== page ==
The Sun had reported in August 2011 that soccer player Tom Cleverley “repeatedly badgered [a woman] for sex.” However, while the event apparently happened, the man in question wasn’t Cleverley but instead “someone who was impersonating him.” Cleverly is a midfielder for UK team Manchester United.
According to the Guardian, Cleverley’s attorney claims that “on the night of the alleged incident he was at home with his girlfriend.” The BBC added that the man posing as Cleverley also “sent repeated text messages” to the woman.
Therefore, the Sun could easily have checked out its story before publication and saved itself this error and the fee it has been ordered to pay Cleverley in damages. If the Sun was so certain of its story, they could have taken the text messages to Cleverly as evidence, iMediaEthics notes. The Sun could have avoided this whole incident by just asking Cleverley for comment before accusing him of this incident, which the Guardian says the newspaper never did.
The apology, published Oct. 5, reads:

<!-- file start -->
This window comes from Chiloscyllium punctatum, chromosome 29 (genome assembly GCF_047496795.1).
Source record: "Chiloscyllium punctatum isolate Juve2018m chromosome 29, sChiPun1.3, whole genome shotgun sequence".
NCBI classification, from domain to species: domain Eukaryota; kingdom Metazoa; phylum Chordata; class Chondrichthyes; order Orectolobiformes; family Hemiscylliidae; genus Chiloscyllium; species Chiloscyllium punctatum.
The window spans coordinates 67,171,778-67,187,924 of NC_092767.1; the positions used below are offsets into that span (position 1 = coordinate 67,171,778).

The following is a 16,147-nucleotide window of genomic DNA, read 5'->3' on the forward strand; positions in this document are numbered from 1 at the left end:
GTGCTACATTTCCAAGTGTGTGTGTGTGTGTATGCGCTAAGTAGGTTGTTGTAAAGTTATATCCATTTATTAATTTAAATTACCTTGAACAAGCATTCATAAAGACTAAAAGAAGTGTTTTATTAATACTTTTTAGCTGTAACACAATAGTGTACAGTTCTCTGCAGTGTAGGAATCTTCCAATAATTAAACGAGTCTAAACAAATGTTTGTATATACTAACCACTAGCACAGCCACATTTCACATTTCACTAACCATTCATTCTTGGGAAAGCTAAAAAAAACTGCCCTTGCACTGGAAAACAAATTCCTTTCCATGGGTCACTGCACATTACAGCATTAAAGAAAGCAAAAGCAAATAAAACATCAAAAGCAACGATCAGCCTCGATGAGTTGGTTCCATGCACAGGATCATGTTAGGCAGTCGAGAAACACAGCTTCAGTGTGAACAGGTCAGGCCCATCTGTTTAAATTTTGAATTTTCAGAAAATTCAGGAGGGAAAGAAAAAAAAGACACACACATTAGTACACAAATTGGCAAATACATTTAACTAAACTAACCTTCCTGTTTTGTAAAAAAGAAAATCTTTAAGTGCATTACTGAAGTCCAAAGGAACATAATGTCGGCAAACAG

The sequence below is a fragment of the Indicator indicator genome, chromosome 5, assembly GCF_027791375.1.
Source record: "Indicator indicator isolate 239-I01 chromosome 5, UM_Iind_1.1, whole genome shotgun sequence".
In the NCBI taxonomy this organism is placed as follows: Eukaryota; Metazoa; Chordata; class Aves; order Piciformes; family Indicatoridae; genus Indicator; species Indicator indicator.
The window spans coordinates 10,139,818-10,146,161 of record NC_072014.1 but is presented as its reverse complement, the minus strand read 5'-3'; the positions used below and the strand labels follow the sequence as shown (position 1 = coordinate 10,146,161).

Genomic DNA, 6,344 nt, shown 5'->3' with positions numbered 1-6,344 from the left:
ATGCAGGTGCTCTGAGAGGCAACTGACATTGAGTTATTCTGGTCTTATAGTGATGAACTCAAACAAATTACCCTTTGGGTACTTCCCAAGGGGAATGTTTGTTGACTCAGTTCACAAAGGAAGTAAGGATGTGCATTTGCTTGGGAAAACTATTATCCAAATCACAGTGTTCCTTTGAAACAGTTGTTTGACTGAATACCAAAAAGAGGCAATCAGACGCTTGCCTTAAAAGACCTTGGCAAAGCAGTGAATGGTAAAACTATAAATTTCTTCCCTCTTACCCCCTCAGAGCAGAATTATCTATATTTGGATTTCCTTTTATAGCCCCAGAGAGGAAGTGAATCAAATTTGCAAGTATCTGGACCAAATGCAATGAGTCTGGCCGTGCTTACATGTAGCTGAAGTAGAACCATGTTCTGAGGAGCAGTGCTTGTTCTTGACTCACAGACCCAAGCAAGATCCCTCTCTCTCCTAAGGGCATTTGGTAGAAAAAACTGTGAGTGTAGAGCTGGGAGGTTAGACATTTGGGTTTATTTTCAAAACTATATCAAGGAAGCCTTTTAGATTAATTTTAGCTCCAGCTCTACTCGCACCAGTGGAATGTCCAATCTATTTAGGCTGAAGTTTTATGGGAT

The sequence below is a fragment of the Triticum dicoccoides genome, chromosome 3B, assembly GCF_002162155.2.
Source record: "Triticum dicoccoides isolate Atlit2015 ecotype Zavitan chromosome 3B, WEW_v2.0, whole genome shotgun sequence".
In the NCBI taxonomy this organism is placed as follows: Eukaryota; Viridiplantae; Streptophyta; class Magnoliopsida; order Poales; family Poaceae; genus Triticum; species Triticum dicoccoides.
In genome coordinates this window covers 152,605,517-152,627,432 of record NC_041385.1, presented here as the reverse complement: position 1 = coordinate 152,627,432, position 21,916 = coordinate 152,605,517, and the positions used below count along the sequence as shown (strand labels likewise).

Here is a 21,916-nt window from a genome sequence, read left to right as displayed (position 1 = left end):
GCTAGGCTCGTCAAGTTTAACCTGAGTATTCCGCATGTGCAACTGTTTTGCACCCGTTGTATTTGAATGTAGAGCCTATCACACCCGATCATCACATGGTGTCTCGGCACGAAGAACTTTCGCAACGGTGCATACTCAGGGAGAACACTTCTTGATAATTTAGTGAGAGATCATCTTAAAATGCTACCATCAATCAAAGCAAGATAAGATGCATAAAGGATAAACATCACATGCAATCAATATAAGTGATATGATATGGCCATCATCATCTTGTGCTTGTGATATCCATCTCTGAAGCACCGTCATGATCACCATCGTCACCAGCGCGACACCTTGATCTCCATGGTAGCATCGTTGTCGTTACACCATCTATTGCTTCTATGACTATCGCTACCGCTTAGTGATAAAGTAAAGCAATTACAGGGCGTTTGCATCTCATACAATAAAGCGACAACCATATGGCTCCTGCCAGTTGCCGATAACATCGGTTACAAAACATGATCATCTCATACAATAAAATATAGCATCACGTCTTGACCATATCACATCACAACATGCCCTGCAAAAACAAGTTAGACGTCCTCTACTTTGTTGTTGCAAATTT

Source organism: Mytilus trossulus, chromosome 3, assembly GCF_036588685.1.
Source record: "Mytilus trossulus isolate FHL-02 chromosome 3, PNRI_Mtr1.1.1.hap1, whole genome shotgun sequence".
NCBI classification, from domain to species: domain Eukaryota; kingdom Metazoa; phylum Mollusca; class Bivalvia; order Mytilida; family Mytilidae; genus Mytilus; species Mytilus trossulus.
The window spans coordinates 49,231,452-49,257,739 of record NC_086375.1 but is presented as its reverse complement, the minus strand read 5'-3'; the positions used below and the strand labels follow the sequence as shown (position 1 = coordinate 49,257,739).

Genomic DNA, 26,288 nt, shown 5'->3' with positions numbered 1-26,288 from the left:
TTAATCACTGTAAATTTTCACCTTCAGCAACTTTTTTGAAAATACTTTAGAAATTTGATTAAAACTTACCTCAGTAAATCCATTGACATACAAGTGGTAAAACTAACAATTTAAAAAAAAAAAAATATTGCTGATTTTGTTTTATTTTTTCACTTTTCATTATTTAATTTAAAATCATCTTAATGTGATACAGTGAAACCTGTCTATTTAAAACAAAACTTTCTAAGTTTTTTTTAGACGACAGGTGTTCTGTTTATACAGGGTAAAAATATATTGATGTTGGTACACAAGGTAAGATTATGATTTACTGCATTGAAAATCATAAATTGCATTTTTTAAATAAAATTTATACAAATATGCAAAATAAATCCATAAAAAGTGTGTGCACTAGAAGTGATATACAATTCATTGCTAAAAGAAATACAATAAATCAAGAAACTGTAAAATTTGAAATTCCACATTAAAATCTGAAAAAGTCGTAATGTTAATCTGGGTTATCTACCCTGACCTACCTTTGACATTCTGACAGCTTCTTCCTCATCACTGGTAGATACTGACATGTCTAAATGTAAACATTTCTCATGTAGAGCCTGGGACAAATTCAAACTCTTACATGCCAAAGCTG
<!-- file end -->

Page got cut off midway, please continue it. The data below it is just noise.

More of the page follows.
“An article on 16 August reported that Manchester United footballer Tom Cleverley had begged a girl for sex after meeting her at a night club, even though he was dating a Page 3 model. In fact, entirely unknown to the girl it now transpires that the man involved, who looked like Tom Cleverley, was impersonating him. We apologise to Mr Cleverley for any embarrassment caused.”
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The Irish Times noted that Cleverley “does not know” the man posing as him. Cleverley is at least the thrid Manchester United player to be in a high-profile lawsuit against UK newspapers this year, iMediaEthics notes.
Cleverley’s teammate Rio Ferdinand recently lost a privacy lawsuit against the UK Sunday Mirror over the newspaper’s April 2010 “kiss and tell” story claiming Ferdinand had an affair, as iMediaEthics has written.
Another teammate, Ryan Giggs, made headlines earlier this year after it was revealed he took out an injunction to prevent the UK press — specifically the UK Sun — from naming him in stories alleging he had an affair with former Big Brother contestant Imogen Thomas.
The court ruled in May 2011 that the Sun couldn’t name Giggs because it would violate his privacy. Scottish newspaper the Scottish Sunday Herald published a front page photo of the married Giggs in May 2011 to defy the injunction and UK Parliament member John Hemming later named Giggs during Parliament because of a legal loophole. While Hemming named Giggs as the man holding the injunction blocking the media from naming him in stories about an alleged affair with Thomas, Hemming did not confirm if the affair was true.
iMediaEthics has written to the Sun for comment and will update with any response.